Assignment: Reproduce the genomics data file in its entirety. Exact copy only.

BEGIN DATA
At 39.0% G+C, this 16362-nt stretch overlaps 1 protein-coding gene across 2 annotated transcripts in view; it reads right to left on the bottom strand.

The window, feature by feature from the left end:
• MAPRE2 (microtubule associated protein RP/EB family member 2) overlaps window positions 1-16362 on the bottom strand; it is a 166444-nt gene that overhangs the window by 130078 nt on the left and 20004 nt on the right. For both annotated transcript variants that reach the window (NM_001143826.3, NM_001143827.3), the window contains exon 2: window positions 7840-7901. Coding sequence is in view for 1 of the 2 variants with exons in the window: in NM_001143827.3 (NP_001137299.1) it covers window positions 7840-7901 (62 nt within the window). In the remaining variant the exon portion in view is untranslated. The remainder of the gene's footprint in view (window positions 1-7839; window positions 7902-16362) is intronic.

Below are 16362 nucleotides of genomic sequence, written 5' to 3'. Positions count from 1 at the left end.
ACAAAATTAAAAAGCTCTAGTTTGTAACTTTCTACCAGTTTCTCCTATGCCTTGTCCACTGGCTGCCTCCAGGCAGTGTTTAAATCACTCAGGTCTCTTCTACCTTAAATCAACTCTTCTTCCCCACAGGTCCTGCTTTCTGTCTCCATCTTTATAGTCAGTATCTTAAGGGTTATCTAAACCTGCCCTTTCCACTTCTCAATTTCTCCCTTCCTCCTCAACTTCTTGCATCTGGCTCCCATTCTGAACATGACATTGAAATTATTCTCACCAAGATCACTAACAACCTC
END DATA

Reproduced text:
At 39.0% G+C, this 16362-nt stretch overlaps 1 protein-coding gene across 2 annotated transcripts in view; it reads right to left on the bottom strand.

The window, feature by feature from the left end:
• MAPRE2 (microtubule associated protein RP/EB family member 2) overlaps window positions 1-16362 on the bottom strand; it is a 166444-nt gene that overhangs the window by 130078 nt on the left and 20004 nt on the right. For both annotated transcript variants that reach the window (NM_001143826.3, NM_001143827.3), the window contains exon 2: window positions 7840-7901. Coding sequence is in view for 1 of the 2 variants with exons in the window: in NM_001143827.3 (NP_001137299.1) it covers window positions 7840-7901 (62 nt within the window). In the remaining variant the exon portion in view is untranslated. The remainder of the gene's footprint in view (window positions 1-7839; window positions 7902-16362) is intronic.

Below are 16362 nucleotides of genomic sequence, written 5' to 3'. Positions count from 1 at the left end.
ACAAAATTAAAAAGCTCTAGTTTGTAACTTTCTACCAGTTTCTCCTATGCCTTGTCCACTGGCTGCCTCCAGGCAGTGTTTAAATCACTCAGGTCTCTTCTACCTTAAATCAACTCTTCTTCCCCACAGGTCCTGCTTTCTGTCTCCATCTTTATAGTCAGTATCTTAAGGGTTATCTAAACCTGCCCTTTCCACTTCTCAATTTCTCCCTTCCTCCTCAACTTCTTGCATCTGGCTCCCATTCTGAACATGACATTGAAATTATTCTCACCAAGATCACTAACAACCTC